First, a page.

“Ride Share Rant”
I’ve been a part-time ride share driver working on both Uber and Lyft platforms since I officially retired in twenty-fifteen. I hadn’t intended to become a “taxi driver” but when I bought my Twenty-fourteen Dodge Grand Caravan for the express purpose of camping and day trips I did so predominantly because driving had been my passion since nineteen sixty-six when I got my first driver’s license.
Truth is, I didn’t know anything about ride-share until I bought the vehicle and, in the process of showing it off to friends and family, heard multiple times that it would be a great Uber car. What’s Uber?, I asked. I had no idea. So I googled the term and discovered, to my delight, that I did qualify to drive for them.
At the time, Uber was advertising that drivers would get eighty percent of every fare. I crunched the numbers and determined that driving, even part-time, could bring in a sufficient cash flow (after covering all automotive expenses) to help pay off my auto loan seven months early.
The company suggested that I could make maximum income by driving nights and after bar-time so I tried that time slot first. I was amazed that first week, after the students returned to campus, that my paycheck was north of seven hundred dollars. That income, however, included bio-hazard pay of two hundred and fifty bucks to cover the cleanup costs of a passenger vomiting in my back seat. After the second such episode, when the “bio-hazard” compensation was already less generous, I started carrying barf bags. Luckily since then, none of those bags have been needed.
I personally quit drinking alcohol over twenty years ago and have no problems with people who choose to drink, but I have little patience for drunks as irresponsible, insensitive and self-serving as I had been. I’m a pretty tolerant guy but to avoid trying my patience any further, I decided that the better part of valor would be for me to drive at other times of the day than after “last call.”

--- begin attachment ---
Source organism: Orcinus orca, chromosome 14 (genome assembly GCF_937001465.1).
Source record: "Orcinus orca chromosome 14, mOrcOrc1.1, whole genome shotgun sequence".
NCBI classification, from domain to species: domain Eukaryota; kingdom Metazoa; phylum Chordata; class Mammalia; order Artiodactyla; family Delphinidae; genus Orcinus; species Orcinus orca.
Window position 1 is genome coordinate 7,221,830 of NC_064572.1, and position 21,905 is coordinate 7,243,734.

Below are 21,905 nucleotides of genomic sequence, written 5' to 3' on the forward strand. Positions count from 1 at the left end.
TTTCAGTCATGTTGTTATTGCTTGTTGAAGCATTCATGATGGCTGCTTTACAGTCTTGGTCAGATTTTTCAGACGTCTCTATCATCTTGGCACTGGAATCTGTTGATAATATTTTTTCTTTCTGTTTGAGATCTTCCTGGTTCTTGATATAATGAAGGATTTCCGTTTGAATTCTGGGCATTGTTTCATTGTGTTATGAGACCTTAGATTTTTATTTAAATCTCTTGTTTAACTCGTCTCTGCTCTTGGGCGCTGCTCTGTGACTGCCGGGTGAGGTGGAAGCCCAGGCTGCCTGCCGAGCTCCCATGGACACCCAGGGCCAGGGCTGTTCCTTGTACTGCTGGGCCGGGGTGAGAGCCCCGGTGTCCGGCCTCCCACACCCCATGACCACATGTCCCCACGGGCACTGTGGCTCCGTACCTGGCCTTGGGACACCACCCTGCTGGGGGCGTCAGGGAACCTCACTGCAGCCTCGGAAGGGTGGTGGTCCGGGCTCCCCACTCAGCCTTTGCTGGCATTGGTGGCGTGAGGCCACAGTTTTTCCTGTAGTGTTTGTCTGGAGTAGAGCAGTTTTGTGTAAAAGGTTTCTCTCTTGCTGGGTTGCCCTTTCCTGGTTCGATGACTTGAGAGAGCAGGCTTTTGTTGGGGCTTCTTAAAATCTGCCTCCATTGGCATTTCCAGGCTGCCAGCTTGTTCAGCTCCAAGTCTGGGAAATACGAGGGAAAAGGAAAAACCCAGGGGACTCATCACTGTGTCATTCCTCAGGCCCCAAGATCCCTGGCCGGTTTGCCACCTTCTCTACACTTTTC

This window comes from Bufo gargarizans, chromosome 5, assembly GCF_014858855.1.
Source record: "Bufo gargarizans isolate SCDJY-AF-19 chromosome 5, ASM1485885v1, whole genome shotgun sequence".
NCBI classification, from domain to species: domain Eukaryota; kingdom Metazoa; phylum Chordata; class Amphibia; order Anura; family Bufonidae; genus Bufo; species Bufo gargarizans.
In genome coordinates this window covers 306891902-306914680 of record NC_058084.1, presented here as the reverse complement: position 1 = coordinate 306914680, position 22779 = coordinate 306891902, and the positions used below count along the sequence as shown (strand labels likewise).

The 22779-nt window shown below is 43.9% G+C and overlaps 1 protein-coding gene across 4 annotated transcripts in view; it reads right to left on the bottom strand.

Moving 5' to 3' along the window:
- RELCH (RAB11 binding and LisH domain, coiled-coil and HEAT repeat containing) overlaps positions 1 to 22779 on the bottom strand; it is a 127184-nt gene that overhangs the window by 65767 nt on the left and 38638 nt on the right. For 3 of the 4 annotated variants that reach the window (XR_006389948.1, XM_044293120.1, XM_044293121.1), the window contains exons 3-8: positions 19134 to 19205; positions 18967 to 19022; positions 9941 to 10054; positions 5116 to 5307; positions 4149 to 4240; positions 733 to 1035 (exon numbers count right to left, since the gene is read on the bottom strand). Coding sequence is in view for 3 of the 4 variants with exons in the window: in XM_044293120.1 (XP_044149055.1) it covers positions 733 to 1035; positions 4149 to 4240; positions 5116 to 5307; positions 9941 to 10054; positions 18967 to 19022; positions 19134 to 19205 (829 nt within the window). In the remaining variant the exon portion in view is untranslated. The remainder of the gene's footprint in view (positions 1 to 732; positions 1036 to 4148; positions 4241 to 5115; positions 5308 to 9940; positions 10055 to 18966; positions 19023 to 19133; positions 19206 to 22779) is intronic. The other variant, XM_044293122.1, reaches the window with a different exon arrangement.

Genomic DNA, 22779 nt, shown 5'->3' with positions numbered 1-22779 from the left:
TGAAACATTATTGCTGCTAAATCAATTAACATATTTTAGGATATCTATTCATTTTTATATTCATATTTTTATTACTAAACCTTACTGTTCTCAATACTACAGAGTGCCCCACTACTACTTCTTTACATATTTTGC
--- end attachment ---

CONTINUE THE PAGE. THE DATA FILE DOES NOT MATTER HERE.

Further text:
So, I fire up both ride share apps between ten A-M and noon. I tend to drive for only four or five hours at a time and limit my driving to three or four days a week. I average twenty hours a week and the cash flow usually returns better than a buck a mile. So the money isn’t too bad and I get to do the thing I enjoy the most, drive. And in the spirit of “giving back”, I provide a valuable service to the community.
The condition of the roads, the constant congestion and the stupidity of many other drivers don’t bother me much. I subscribe to Sirius XM Satellite Radio and listen to channel 66, Watercolors. They play a mix of classic and contemporary jazz which keeps this driver calm enough to avoid road rage. And very few passengers request a change of channel.
For the most part, the people who need a ride and use the two ride share platforms are descent people. I have logged over five thousand rides between Uber and Lyft. Generally speaking, I log on to both platforms when I’m ready to drive. The one that sends me a pick up request first gets my attention for the day. Time was when Uber was dominant but now it seems Lyft is the daily winner.
All was going well until this shelter-in-place order came down the pike. I became aware of the city’s decree when some university student passengers lamented the need to “binge” barhop before they all shut down that fateful Tuesday. I gave many students rides to University square that afternoon and it was jammed with students who wouldn’t have senior class graduation bashes either. All the bars and eateries closed at eight o’clock that night.